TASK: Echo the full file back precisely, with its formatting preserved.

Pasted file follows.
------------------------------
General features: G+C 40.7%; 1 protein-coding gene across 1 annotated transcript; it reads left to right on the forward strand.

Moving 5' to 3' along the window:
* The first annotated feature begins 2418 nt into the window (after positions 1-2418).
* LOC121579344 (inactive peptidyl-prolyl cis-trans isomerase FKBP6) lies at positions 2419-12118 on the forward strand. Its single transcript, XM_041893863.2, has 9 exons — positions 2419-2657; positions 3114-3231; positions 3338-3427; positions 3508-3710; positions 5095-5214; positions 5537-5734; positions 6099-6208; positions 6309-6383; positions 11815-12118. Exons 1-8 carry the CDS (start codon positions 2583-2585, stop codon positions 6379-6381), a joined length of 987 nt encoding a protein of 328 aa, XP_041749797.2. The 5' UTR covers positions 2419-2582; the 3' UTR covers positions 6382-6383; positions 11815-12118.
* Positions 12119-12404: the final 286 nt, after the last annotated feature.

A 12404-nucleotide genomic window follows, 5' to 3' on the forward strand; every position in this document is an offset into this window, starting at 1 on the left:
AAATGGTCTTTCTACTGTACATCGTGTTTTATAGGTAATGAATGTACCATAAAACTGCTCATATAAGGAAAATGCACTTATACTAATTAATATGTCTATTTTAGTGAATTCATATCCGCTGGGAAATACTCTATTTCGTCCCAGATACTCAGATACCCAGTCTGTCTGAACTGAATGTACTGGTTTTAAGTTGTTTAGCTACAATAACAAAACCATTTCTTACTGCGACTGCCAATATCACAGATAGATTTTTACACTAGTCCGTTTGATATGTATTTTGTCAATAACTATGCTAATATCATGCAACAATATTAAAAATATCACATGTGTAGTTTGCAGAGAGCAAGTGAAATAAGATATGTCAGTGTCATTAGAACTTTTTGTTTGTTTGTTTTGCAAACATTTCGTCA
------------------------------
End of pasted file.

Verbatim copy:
General features: G+C 40.7%; 1 protein-coding gene across 1 annotated transcript; it reads left to right on the forward strand.

Moving 5' to 3' along the window:
* The first annotated feature begins 2418 nt into the window (after positions 1-2418).
* LOC121579344 (inactive peptidyl-prolyl cis-trans isomerase FKBP6) lies at positions 2419-12118 on the forward strand. Its single transcript, XM_041893863.2, has 9 exons — positions 2419-2657; positions 3114-3231; positions 3338-3427; positions 3508-3710; positions 5095-5214; positions 5537-5734; positions 6099-6208; positions 6309-6383; positions 11815-12118. Exons 1-8 carry the CDS (start codon positions 2583-2585, stop codon positions 6379-6381), a joined length of 987 nt encoding a protein of 328 aa, XP_041749797.2. The 5' UTR covers positions 2419-2582; the 3' UTR covers positions 6382-6383; positions 11815-12118.
* Positions 12119-12404: the final 286 nt, after the last annotated feature.

A 12404-nucleotide genomic window follows, 5' to 3' on the forward strand; every position in this document is an offset into this window, starting at 1 on the left:
AAATGGTCTTTCTACTGTACATCGTGTTTTATAGGTAATGAATGTACCATAAAACTGCTCATATAAGGAAAATGCACTTATACTAATTAATATGTCTATTTTAGTGAATTCATATCCGCTGGGAAATACTCTATTTCGTCCCAGATACTCAGATACCCAGTCTGTCTGAACTGAATGTACTGGTTTTAAGTTGTTTAGCTACAATAACAAAACCATTTCTTACTGCGACTGCCAATATCACAGATAGATTTTTACACTAGTCCGTTTGATATGTATTTTGTCAATAACTATGCTAATATCATGCAACAATATTAAAAATATCACATGTGTAGTTTGCAGAGAGCAAGTGAAATAAGATATGTCAGTGTCATTAGAACTTTTTGTTTGTTTGTTTTGCAAACATTTCGTCA